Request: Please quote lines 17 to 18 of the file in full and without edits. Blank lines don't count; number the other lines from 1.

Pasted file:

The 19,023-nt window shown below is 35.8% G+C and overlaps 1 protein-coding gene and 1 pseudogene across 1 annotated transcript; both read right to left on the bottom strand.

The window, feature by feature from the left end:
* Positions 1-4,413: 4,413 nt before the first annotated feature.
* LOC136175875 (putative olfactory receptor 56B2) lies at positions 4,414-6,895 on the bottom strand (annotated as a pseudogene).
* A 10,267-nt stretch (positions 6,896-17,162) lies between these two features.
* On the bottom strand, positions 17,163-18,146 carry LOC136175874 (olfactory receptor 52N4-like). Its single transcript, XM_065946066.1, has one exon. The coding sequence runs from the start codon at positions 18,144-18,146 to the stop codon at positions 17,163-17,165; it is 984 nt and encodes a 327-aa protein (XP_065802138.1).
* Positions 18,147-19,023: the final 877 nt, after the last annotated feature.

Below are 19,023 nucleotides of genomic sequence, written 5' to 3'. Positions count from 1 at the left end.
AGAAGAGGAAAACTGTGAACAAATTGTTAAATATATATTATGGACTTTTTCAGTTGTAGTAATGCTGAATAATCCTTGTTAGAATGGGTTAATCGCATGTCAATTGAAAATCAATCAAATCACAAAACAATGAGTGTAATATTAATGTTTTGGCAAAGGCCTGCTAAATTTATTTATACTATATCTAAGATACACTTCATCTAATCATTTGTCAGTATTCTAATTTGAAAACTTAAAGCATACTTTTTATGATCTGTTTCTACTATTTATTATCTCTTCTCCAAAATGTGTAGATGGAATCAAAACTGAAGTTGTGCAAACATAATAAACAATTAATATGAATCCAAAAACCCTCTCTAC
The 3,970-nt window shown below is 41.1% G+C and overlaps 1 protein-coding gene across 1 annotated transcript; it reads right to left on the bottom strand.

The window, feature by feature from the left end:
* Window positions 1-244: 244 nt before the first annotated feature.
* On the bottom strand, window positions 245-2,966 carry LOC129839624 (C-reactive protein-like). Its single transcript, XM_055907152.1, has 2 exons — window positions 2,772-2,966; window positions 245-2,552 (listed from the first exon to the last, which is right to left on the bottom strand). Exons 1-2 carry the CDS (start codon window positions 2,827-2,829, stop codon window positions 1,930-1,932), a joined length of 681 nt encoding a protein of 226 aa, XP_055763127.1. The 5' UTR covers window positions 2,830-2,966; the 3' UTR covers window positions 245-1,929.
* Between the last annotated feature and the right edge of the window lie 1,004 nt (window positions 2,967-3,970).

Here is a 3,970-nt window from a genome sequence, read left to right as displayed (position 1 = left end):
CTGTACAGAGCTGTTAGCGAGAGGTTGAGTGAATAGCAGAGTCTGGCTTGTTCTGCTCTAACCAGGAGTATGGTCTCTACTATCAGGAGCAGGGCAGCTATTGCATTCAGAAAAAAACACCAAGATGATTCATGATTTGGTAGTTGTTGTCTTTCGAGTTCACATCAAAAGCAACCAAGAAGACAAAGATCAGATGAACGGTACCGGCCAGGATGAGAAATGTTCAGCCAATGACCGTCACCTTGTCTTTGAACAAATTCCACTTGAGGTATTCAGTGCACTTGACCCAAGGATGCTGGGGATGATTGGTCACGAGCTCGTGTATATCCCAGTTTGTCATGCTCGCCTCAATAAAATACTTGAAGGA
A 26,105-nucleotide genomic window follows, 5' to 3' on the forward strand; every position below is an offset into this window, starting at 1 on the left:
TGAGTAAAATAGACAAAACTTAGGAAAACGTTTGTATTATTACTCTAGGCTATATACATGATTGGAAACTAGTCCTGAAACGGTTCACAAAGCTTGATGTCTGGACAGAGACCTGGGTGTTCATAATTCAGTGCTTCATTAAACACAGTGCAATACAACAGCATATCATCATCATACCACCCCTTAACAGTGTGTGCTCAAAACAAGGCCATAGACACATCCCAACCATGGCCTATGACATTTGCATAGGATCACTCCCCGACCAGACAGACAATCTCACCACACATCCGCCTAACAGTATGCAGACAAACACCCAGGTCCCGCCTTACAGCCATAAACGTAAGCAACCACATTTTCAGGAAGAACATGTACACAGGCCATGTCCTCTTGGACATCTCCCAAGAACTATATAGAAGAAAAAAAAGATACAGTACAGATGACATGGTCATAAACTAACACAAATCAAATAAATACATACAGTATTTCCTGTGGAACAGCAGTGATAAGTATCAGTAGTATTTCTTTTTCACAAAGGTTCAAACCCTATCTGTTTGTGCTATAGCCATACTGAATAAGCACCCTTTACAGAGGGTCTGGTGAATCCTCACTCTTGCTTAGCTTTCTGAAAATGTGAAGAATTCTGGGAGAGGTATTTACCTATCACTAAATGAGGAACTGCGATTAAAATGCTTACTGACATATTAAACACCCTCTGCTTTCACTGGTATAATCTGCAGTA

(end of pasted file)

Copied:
A 26,105-nucleotide genomic window follows, 5' to 3' on the forward strand; every position below is an offset into this window, starting at 1 on the left:
TGAGTAAAATAGACAAAACTTAGGAAAACGTTTGTATTATTACTCTAGGCTATATACATGATTGGAAACTAGTCCTGAAACGGTTCACAAAGCTTGATGTCTGGACAGAGACCTGGGTGTTCATAATTCAGTGCTTCATTAAACACAGTGCAATACAACAGCATATCATCATCATACCACCCCTTAACAGTGTGTGCTCAAAACAAGGCCATAGACACATCCCAACCATGGCCTATGACATTTGCATAGGATCACTCCCCGACCAGACAGACAATCTCACCACACATCCGCCTAACAGTATGCAGACAAACACCCAGGTCCCGCCTTACAGCCATAAACGTAAGCAACCACATTTTCAGGAAGAACATGTACACAGGCCATGTCCTCTTGGACATCTCCCAAGAACTATATAGAAGAAAAAAAAGATACAGTACAGATGACATGGTCATAAACTAACACAAATCAAATAAATACATACAGTATTTCCTGTGGAACAGCAGTGATAAGTATCAGTAGTATTTCTTTTTCACAAAGGTTCAAACCCTATCTGTTTGTGCTATAGCCATACTGAATAAGCACCCTTTACAGAGGGTCTGGTGAATCCTCACTCTTGCTTAGCTTTCTGAAAATGTGAAGAATTCTGGGAGAGGTATTTACCTATCACTAAATGAGGAACTGCGATTAAAATGCTTACTGACATATTAAACACCCTCTGCTTTCACTGGTATAATCTGCAGTA